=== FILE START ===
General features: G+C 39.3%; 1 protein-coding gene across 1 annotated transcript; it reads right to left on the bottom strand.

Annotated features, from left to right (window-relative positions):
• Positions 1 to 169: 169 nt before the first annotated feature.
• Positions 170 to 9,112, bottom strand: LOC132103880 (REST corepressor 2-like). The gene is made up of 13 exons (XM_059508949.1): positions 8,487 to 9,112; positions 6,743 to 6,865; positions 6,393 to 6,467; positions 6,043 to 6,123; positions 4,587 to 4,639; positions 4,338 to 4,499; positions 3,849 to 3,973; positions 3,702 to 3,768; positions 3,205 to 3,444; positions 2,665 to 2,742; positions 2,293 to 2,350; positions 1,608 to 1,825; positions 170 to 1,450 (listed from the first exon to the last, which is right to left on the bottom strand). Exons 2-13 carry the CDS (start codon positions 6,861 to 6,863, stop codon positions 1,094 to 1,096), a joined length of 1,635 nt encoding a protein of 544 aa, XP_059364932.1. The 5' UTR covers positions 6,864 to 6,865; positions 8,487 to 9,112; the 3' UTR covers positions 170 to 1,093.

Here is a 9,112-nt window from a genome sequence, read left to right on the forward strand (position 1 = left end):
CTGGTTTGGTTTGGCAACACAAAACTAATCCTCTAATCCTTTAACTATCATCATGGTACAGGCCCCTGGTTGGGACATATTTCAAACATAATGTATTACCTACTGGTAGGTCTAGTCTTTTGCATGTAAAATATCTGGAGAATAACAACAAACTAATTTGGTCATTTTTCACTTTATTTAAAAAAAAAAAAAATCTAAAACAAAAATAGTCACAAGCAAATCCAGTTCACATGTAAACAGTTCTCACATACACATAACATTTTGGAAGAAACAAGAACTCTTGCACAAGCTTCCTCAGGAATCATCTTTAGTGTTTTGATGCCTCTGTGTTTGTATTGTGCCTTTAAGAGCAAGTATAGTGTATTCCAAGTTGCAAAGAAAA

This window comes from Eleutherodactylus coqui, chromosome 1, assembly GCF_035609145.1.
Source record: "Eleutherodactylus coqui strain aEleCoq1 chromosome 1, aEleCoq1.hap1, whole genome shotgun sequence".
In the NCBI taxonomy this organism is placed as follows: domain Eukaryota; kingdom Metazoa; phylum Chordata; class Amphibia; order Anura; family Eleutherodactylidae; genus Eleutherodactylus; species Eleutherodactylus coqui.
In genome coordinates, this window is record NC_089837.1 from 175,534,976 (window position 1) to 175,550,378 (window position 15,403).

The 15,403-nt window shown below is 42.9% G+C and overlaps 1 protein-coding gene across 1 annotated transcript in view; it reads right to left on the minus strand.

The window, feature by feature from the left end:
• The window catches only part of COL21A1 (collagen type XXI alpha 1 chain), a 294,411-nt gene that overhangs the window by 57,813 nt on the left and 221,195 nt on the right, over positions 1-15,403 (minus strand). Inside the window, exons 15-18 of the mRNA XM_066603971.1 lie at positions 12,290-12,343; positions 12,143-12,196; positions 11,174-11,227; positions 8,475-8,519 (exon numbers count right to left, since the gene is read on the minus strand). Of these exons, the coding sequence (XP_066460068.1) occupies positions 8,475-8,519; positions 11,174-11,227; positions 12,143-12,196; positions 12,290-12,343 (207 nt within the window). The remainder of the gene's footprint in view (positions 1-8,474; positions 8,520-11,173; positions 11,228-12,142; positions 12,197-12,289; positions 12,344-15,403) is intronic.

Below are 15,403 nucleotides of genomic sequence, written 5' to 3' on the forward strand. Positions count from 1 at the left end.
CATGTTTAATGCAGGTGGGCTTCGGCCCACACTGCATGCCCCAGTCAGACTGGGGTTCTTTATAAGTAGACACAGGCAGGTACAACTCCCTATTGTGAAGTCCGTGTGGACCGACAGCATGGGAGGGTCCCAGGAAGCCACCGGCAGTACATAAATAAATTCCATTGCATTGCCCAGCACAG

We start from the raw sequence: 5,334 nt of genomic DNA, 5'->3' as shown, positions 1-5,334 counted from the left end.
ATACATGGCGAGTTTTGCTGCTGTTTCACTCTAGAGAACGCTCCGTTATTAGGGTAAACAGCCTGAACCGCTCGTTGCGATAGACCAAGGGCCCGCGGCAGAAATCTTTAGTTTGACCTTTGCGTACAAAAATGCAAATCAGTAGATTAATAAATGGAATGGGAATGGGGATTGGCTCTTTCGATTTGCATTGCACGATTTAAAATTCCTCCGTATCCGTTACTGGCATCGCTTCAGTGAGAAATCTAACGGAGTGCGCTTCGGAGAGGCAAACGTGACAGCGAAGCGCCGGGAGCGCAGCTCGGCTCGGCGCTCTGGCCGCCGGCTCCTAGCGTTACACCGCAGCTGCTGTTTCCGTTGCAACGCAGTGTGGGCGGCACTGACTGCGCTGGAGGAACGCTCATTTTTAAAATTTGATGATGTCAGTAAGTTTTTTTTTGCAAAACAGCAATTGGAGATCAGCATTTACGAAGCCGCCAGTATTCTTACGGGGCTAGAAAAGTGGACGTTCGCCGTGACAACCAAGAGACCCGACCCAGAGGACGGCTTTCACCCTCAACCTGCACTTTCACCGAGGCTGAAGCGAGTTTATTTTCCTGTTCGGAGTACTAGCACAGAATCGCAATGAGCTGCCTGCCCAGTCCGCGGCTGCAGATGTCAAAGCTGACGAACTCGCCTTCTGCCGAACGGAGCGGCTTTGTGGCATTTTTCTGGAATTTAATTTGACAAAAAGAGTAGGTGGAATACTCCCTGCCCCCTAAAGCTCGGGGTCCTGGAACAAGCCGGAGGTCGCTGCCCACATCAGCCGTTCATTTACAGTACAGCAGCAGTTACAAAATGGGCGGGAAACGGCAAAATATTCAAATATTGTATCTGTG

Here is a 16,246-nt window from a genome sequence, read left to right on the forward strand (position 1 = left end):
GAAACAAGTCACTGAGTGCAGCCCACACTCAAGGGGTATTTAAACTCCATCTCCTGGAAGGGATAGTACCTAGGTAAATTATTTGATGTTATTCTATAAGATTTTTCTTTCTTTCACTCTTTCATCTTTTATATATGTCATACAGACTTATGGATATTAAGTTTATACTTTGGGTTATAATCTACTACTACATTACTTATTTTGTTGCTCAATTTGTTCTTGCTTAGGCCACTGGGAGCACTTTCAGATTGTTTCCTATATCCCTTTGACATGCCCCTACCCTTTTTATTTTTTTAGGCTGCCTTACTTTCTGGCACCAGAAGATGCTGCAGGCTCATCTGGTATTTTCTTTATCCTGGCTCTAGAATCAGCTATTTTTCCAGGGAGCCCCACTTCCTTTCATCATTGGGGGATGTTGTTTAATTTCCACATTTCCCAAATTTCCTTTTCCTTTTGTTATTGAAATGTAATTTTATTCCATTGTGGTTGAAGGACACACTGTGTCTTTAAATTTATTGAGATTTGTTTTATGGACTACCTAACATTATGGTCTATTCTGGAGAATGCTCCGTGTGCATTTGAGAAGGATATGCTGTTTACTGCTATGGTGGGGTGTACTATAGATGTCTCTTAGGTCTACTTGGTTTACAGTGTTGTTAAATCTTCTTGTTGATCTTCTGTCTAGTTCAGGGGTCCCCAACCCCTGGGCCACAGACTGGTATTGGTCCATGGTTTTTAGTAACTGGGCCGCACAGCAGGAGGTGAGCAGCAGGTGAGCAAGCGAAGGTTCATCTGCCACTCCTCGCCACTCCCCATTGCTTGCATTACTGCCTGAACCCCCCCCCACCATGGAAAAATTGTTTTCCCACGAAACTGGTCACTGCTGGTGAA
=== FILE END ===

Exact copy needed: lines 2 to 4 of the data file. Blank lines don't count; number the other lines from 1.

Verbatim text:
Annotated features, from left to right (window-relative positions):
• Positions 1 to 169: 169 nt before the first annotated feature.
• Positions 170 to 9,112, bottom strand: LOC132103880 (REST corepressor 2-like). The gene is made up of 13 exons (XM_059508949.1): positions 8,487 to 9,112; positions 6,743 to 6,865; positions 6,393 to 6,467; positions 6,043 to 6,123; positions 4,587 to 4,639; positions 4,338 to 4,499; positions 3,849 to 3,973; positions 3,702 to 3,768; positions 3,205 to 3,444; positions 2,665 to 2,742; positions 2,293 to 2,350; positions 1,608 to 1,825; positions 170 to 1,450 (listed from the first exon to the last, which is right to left on the bottom strand). Exons 2-13 carry the CDS (start codon positions 6,861 to 6,863, stop codon positions 1,094 to 1,096), a joined length of 1,635 nt encoding a protein of 544 aa, XP_059364932.1. The 5' UTR covers positions 6,864 to 6,865; positions 8,487 to 9,112; the 3' UTR covers positions 170 to 1,093.